Wednesday, December 02, 2015

Teaching Thanksgiving in a Yoga Class: Relaxing

prevents you from relaxing
By: Virginia Iversen, M.Ed.

During the frenetic pace of the holiday season, you will probably find that many of your Yoga students are desperately in need of a dedicated period of time at some point during their week when they can simply just relax. Although many traditional cultures value periods during which they have leisure time to dedicate to socializing with others, creating art or beautifying their environment, our current culture tends to more highly value being busy, constantly multi-tasking and getting financially and professionally ahead of the proverbial eight ball. 

Of course, setting goals and working towards those goals is highly admirable and inspirational. The drive to accomplish one’s goals may have been one of the primary motivating factors for your success at becoming a certified Yoga instructor. However, when this drive to always be active and accomplish your professional or personal goals prevents you from relaxing, the underlying stress can wreak havoc on your immune system, and even predispose you and your Yoga students to developing symptoms of depression, anxiety and insomnia. 

In order to help your students to relax when you are teaching a Yoga class, it is important to offer them a balanced practice of physically challenging postures and restorative, restful poses. One way to do this is to create a sequence of Yoga postures that is balanced between active, vinyasa-style Yang postures, such as flowing Sun Salutations, challenging standing poses and arm balances, with more Yin-style poses, such as seated forward folds and supported heart openers. 

Supported heart opening Yoga postures are particularly good for helping to alleviate symptoms of depression. Many of the emotions associated with depression, such as a sense of helplessness, hopelessness and an overwhelming feeling that one’s cup is always and permanently half-empty, are often alleviated when the physical constriction around the heart chakra is released, during the practice of supported heart openers. In addition, supported heart openers are very restful and relaxing, which is a nice counter-balance to the busyness of the holiday season. 

Supported heart opening Yoga postures also help to cultivate a sense of fullness and gratitude, which ameliorates some of the feeling of lack that so many people experience when they are stressed, tired and/or depressed. As a professionally certified Yoga instructor, you can help your students to experience a sense of fullness and thanksgiving, by weaving a number of back bending and supported heart opening asanas into your classes. A few wonderfully relaxing, restorative heart openers are Reclining Supported Goddess Pose and Legs Up the Wall Pose, especially when practiced with a small rolled blanket supporting the back of the heart area and an aromatherapy eye pillow.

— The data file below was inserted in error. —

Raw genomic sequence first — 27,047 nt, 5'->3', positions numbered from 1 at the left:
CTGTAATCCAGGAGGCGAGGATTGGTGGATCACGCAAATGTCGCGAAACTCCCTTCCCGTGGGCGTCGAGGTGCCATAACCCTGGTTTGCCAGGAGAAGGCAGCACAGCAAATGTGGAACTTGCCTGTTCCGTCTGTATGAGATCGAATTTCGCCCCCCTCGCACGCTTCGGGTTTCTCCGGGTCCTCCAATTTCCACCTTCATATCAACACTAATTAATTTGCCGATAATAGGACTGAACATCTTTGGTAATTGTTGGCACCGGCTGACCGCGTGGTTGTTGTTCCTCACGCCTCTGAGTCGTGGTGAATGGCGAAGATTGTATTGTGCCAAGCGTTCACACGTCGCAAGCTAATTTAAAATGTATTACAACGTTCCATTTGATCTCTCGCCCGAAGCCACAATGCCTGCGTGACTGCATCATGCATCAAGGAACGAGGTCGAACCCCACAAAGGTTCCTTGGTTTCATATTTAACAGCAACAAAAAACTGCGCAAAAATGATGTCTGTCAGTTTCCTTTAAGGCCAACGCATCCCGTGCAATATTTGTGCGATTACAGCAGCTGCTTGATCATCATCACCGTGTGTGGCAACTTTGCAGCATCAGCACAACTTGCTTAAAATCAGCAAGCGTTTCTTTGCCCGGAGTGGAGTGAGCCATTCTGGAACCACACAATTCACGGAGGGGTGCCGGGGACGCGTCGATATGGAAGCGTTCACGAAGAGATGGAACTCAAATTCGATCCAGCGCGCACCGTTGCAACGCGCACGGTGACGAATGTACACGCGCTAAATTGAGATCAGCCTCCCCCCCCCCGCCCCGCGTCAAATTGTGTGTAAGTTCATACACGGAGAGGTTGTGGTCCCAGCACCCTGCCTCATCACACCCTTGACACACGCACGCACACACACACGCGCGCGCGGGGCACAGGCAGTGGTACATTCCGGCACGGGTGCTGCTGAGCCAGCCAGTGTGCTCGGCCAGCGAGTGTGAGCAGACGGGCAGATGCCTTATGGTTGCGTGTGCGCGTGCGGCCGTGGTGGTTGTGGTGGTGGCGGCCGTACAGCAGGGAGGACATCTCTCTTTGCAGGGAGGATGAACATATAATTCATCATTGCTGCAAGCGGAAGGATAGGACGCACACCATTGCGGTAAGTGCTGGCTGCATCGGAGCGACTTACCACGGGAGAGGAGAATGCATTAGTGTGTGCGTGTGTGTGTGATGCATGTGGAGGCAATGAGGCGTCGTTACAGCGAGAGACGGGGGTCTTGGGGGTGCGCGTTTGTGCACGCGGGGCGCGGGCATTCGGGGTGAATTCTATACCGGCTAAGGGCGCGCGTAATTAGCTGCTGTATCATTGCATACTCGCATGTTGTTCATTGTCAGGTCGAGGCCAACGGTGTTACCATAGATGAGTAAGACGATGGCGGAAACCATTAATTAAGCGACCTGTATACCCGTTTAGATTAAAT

Legs Up the Wall Pose is a very accessible Yoga posture that can be easily practiced by most students. To lead your students through the practice of Legs Up the Wall Pose, ask them to move their Yoga mats to an empty wall space in the studio with the short side of their mat flush up against the wall. Before they begin to practice Legs Up the Wall Pose, ask your students to make sure that they have one rolled blanket and an aromatherapy eye pillow near their mat, so that they can easily place the rolled blanket lengthwise on their mat and the aromatherapy eye pillow over their eyes. 

Of course, if you only have non-scented eye pillows for your Yoga students, that is fine as well! Just the simple act of withdrawing their sense of sight for a few minutes while they hold Legs Up the Wall Pose will help them to relax more deeply. To begin, ask your students to place their mats in a perpendicular fashion against the wall and a rolled blanket horizontally across their Yoga mats at the approximate height of the bottom of their shoulder blades. Next, ask your students to place their left buttock against the wall, and then gently swing their legs vertically up the wall and place the eye pillow over their eyes. Hold Supported Legs Up the Wall Pose for five full minutes. 

Supported heart opening postures are often practiced towards the end of a Yoga class and just prior to Final Relaxation Pose. As your students rest and relax in the restorative heart opening posture that you have chosen, you may also want to gently lead a short contemplation focused on gratitude or thanksgiving. As your students become more aware of the many positive aspects of their lives, their hearts will begin to be filled with a sense of gentle fullness. With this sense of fullness, many of your students will be able to truly relax and restore their life force energy, as they rest in the abundant well being that you have helped to nurture in your Yoga class.

Virginia Iversen, M.Ed, has been practicing and studying the art of Yoga for over twenty years. She lives in Woodstock, New York, where she works as a writer and an academic support specialist. She is currently accepting Yoga and health-related writing orders and may be contacted at:

© Copyright 2015 – Virginia Iversen / Aura Wellness Center – Publications Division

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1 comment:

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